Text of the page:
Publication Details

Khorana, S. (2007). Photography, cinema and time in Jane Campion's The Piano and Gail Jones' Sixty Lights. Outskirts: feminisms along the edge, 16 (May), 1-5.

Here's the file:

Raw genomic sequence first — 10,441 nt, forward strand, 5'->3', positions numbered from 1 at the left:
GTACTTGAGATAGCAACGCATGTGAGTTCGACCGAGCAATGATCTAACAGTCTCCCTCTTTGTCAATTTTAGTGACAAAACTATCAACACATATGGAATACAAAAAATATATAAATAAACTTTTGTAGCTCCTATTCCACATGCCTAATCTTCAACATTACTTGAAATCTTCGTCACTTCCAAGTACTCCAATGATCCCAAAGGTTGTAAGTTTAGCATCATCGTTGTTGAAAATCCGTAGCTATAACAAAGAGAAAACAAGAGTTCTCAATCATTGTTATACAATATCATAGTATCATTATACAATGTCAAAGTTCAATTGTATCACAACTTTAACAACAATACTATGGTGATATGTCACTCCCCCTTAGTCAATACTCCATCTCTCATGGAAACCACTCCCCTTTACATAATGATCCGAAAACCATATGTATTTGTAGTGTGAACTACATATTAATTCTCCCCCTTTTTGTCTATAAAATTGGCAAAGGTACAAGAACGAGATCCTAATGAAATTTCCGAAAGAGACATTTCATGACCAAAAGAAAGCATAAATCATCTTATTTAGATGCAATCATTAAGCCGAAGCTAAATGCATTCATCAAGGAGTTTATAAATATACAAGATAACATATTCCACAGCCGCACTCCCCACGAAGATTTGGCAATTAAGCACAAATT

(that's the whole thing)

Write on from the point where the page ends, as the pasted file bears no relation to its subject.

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Using the logic of the absence-presence of light (through mimicking shadows and remnant ghosts) in the images/time-images of Gail Jones’ Sixty Lights and Jane Campion’s The Piano, this paper attempts to frame time such that the over-exposed past becomes the blank page of the future. I propose that history, when viewed in the light of the present, enables a truly open future for female and postcolonial subjects. It is important, therefore, to think of the blank page emerging from the over-exposed image not as symbolic of a psychoanalytic lack of the phallus, but as an open response in the wake of the excesses of phallogocentrism and Eurocentrism. Such a conception of the past and the future in terms of an excess and a lack that do not constitute a dialectical relationship requires a re-visioning of the Hegelian view of time as “linear, progressive, continuing, even, regulated, and teleological” (Grosz, 1995: 98). Following Bergson and Deleuze, Elizabeth Grosz problematizes the common philosophical view that history is the basis of learning from the past, and the idea that by reflecting on it, we can improve the future: